The W40 occupies something of a niche within the Westone W Series. Unlike most other W models, this earphone features a sound with more emphasis on the low end and a stronger bass at the expense of high-end detail. At $499, it definitely costs a pretty penny, but is it worth the price?
Westone W40 Review
Packaged with the usual Westone assortment of goodies, the W40 comes with an orange earphone case, several different eartips (both memory foam and silicon), and two removable cables – one audio-only and one with an iOS-compatible mic and remote.
The build quality on the W40 is okay. It’s not so flimsy that it will fall apart in my hands, but it also seems like it could be just a little more durable. After all, a rigid plastic build only goes so far.
Comfort, however, is top notch. And this may be why Westone decided to use such a lackluster if lightweight build; once I put these in my ear, and get the cable straight, it feels like a dream. Suffice to say, these should handle even the longest listening sessions with ease.
|Sensitivity||118 dB SPL @ 1 mW|
|Frequency Response||10 Hz to 18 kHz|
|Impedance||31 Ω @ 1 kHz|
|Noise Attenuation||25 dB passive|
|Driver||Four balanced-armature drivers with a 3-way crossover|
|Cable||EPIC removable cable and MFI G2 cable|
|Cable Length||50″ (128 cm)|
|Weight||0.445 oz (12.7 g)|
As these specs show, the W40 offers a fairly standard frequency range, though with more emphasis on the low end and less emphasis on the high end. Volume is good, and the nominal impedance of 31 ohms is low enough to work just fine with a portable device or a computer sans amp.
Deep and full, the low end boasts a fair amount of detail. Bass has great impact, leading to some real “oomph” in the low end. However, control is somewhat lacking, and there may be noticeable bleed in tracks that feature low frequency vocals and notes vying for attention.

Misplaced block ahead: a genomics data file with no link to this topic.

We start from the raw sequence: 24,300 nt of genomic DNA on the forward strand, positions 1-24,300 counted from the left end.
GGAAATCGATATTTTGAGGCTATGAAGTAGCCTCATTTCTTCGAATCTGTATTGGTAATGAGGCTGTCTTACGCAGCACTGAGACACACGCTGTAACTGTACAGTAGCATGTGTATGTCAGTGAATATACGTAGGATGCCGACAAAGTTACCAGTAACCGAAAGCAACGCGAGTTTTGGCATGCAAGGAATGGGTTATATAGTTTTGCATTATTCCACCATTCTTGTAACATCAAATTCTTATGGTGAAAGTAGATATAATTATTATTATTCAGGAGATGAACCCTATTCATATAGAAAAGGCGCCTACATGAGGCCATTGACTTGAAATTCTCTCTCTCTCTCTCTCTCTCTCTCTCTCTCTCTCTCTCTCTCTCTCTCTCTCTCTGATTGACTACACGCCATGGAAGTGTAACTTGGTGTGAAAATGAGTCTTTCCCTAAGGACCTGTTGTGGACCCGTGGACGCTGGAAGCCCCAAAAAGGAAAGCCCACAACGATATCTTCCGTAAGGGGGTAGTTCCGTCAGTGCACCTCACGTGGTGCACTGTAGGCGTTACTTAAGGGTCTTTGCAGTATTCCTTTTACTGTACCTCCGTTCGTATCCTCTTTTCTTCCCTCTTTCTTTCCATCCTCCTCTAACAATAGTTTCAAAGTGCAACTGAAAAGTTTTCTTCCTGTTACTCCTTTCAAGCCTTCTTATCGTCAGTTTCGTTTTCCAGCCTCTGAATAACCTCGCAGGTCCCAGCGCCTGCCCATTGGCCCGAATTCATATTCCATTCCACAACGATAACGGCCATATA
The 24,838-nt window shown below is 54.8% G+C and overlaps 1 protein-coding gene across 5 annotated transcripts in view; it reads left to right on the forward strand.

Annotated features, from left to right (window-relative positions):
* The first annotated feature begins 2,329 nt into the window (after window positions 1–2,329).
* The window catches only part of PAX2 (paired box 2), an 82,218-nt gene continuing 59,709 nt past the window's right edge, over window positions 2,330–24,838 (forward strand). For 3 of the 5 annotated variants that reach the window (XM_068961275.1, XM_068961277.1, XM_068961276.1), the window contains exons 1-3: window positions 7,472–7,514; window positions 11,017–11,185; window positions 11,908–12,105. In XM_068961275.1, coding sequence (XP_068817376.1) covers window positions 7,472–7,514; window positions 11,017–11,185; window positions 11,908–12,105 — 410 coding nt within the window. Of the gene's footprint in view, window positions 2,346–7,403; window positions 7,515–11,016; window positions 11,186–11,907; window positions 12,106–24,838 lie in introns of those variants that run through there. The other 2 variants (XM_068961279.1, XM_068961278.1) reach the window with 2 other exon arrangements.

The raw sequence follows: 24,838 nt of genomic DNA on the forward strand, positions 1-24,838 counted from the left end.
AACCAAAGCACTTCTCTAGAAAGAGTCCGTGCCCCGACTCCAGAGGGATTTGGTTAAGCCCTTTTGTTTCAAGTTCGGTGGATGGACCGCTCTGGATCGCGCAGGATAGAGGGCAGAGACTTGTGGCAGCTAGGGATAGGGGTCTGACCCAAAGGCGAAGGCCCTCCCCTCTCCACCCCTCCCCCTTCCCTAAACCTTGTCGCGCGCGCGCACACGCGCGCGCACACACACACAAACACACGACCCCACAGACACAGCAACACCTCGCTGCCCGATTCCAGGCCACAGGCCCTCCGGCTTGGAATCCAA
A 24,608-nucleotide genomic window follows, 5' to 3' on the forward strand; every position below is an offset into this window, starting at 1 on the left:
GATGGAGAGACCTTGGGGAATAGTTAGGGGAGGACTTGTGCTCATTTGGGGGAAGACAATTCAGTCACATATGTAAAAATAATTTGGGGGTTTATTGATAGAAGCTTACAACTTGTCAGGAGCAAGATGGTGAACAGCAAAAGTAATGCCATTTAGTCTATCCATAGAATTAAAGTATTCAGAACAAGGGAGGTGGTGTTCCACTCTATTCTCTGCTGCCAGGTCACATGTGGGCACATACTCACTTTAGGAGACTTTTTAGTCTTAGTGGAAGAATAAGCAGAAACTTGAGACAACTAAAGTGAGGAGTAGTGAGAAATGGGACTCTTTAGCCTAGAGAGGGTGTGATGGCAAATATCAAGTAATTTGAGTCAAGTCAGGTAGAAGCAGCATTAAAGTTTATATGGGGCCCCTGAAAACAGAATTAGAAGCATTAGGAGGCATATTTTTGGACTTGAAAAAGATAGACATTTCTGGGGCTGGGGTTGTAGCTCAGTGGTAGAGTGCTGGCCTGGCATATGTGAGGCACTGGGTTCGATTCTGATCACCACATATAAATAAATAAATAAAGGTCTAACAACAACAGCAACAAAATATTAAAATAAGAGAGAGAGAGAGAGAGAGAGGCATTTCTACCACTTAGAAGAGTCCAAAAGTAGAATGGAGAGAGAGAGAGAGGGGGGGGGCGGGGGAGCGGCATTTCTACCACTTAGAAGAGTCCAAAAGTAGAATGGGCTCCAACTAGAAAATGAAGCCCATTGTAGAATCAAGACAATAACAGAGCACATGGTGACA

The mids on the W40 are detailed and almost accurate, if not for some noticeable distortion. While instrumentation remains pretty clear, vocals seem to suffer more, sounding pinched and stretched.
Rolled-off in the high end, the W40 has a fair amount of detail in that part of frequency range. On the down side, some higher notes and nuances seem lacking or missing entirely, while the sound never gets too bright or piercing.
The soundstage has placement and depth, but seems somewhat hindered by the overpowered bass. This gives me the impression of less space between low and high notes, perhaps due to the less dynamic sound overall.
The Westone W40 is a unique earphone in general, but especially in the context of the Westone W Series. Of all the W models, the 40 is the most bass-centric, with a strong emphasis on the low end. While the mids and highs can be a mixed bag, this earphone still has much to offer to greenhorn and seasoned listeners alike.
For dyed-in-the-wool bassheads, this earphone is a no-brainer. The bumping bass and detailed low end shine with rock, hip-hop, and EDM. Indeed, even people who enjoy a wide range of listening tastes may still appreciate the way the W40 handles these particular genres.
For people who predominantly listen to classical music, the W40 may not offer as much. The low-end can take away from soundstage and the lack of high end does take away from strings. For these listeners, I’d instead recommend the Westone UM-Pro 30 or the UM-Pro 50.
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